Schools should spend time on English

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From: Brian Hanwell, Bradford Road, Northowram, Halifax.

REGARDING the recent Government proposal to make it compulsory for all children over seven to be taught a foreign language, I would like to make several points.

The cost of implementing the scheme would be astronomical because each school would need to appoint one or more teachers.

If the Government were to make £50,000 available to each school so that they could teach foreign languages, where would all the teachers come from?

It would make more sense to let schools spend more time teaching children to speak English. In My Fair Lady, Eliza Doolittle achieve “upward social mobility” because Professor Higgins taught her how to speak English. If he had tried to teach her French, Russian or Mandarin he would not have been able to say: “By Jove, I think she’s got it!” He would have said: “What a waste of time – she’ll never get it!” Eliza would then have stayed a poor illiterate flower seller.

When I was at grammar school in the 1940s, I struggled with French for four years – getting nowhere (like everybody else in my class).

Finally I plucked up the courage to ask my French teacher if I could drop French. Her reply was: “By all means do! That will be one fool the less! Try to get some of your pals to drop it with you!”

I then concentrated on the subjects I was reasonably good at – maths, chemistry, physics and woodwork. Years later, when I was married and had children, every time we went to a foreign country on a camping holiday we all learnt a few words and phrases before we set off, and then tried to learn a few more while we were there.

That is the way to learn a foreign language. Unless a child has a special aptitude for foreign languages teaching them at school, for say an hour a week, is a complete waste of valuable time. It would probably also increase truancy rates.

Consultant was ‘brutal’

From: Kathleen Yates, Silver Street, Whitley Bridge, Goole.

I READ that Dr Kate Granger wants her diary, The Other Side to be “available to all medical students in a bid to improve patient-doctor communication”. She was, “shocked by the lack of quality communication” (Yorkshire Post, June 14).

I hope it will also be read by qualified doctors and consultants for the same reason. My late husband was told in a very brutal way, by a consultant, that he had cancer of the pancreas, for which there is no cure, and in his case, no medication, no chemotherapy, no surgery, no treatment – nothing.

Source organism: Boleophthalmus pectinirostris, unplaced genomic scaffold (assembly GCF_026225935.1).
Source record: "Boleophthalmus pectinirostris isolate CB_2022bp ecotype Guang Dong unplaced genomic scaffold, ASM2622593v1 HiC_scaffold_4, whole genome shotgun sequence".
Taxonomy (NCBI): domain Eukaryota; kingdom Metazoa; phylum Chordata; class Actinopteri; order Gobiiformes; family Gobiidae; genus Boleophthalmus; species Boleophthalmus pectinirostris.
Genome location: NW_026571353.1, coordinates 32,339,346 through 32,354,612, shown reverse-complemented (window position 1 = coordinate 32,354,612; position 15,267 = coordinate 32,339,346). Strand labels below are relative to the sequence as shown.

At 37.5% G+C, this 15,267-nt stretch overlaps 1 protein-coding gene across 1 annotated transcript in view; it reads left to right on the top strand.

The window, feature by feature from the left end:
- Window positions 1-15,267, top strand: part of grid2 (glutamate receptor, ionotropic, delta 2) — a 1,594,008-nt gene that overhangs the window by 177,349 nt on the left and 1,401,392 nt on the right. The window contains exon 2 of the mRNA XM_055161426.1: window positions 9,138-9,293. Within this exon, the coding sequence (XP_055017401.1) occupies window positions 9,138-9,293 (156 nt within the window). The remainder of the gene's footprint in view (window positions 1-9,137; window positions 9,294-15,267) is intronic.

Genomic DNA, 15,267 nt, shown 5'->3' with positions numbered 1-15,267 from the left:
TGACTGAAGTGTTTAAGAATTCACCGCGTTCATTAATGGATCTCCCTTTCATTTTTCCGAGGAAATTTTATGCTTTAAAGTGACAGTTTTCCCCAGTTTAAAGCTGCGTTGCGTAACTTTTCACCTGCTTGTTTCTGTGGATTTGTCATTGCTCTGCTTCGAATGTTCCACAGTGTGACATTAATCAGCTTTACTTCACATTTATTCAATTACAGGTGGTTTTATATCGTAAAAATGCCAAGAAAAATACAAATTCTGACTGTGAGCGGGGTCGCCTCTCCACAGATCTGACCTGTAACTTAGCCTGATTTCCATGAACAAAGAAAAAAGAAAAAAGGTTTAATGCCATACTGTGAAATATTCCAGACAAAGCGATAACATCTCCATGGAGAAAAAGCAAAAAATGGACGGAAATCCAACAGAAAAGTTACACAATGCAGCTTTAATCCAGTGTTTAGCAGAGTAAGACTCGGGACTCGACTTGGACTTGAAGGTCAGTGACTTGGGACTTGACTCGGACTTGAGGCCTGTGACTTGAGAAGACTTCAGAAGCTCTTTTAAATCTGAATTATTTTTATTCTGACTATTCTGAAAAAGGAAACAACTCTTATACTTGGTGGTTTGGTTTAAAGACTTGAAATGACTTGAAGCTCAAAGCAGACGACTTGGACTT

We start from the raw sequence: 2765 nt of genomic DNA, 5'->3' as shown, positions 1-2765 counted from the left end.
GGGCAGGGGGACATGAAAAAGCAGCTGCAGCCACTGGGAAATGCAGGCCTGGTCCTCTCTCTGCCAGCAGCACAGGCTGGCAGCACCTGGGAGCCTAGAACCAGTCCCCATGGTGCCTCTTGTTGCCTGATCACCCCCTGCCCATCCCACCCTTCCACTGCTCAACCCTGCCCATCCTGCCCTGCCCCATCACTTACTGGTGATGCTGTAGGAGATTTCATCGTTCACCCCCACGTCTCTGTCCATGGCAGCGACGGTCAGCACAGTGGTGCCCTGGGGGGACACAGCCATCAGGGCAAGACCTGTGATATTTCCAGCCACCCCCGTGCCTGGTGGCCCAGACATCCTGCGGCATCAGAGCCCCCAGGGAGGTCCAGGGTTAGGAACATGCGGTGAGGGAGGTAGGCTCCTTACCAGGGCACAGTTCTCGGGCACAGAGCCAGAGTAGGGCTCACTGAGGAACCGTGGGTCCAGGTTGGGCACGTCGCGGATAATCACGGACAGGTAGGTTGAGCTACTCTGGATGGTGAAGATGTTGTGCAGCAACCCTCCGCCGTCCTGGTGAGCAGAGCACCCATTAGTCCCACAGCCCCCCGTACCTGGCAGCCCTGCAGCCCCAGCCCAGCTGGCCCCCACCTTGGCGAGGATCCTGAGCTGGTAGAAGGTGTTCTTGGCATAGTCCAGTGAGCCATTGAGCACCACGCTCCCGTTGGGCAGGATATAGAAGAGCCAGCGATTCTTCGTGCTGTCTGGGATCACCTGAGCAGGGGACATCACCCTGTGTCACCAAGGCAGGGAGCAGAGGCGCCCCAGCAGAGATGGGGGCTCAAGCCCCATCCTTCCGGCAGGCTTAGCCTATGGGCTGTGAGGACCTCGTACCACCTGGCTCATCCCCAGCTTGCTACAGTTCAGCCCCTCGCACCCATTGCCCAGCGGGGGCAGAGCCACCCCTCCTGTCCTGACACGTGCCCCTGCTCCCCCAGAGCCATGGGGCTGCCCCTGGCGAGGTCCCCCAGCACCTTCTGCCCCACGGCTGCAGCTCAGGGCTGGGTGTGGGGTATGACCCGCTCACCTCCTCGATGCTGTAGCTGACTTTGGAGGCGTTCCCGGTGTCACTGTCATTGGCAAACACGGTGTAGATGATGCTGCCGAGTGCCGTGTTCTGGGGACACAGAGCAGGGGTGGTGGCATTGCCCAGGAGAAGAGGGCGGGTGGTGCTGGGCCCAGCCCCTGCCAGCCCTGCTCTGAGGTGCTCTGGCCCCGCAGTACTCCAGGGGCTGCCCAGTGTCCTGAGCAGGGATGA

We were given this information by a consultant during visiting time on the ward, with other patients and visitors present.

As I left the ward I was told, by a doctor, that should my husband suffer cardiac failure, he would not be resuscitated.

Our feelings were obviously of no importance at all.

From: James Hinchliffe, Beck Lane, Bingley.

WHAT a courageous and inspiring contribution from Kate Granger, which I read with increasing emotion. Speaking with experience of “the system” over the last few years, I can but totally agree with Kate regarding improved patient-doctor relationship.

All too often the doctor at the bedside “towers over” the patient making them almost intimidating and, quite often in the doctor’s surgery, they sit “across a desk” which gives the impression of remoteness.

I am convinced that if the relationship was much closer the patient would feel at ease resulting in a better understanding of the patient’s problem and, therefore, a much earlier diagnosis.

It is often this lack of early diagnosis, particularly in many cases of cancer, that results in chemotherapy being given too late or to no avail.

I consider that Kate’s book should be widely distributed to, and read by, not only medical students but many GPs.

While I think I would find the book too harrowing to read at this time, I will purchase a copy to read at some time later but do hope, however, that its sale will result in badly needed income for Yorkshire Cancer Research.

Righting the wrongs

From: John Gordon, Whitcliffe Lane, Ripon.

AS we look at yet another news bulletin about the horrors in Syria or the poverty nearer home, we forget that 100 years ago we would not know about these things or at least such news would only trickle through to those who could read a newspaper.

Television keeps us alive to what is going on in the world and by so doing, gives us the chance to right the wrongs and remedy the deficiencies that have been left for our generation to cure.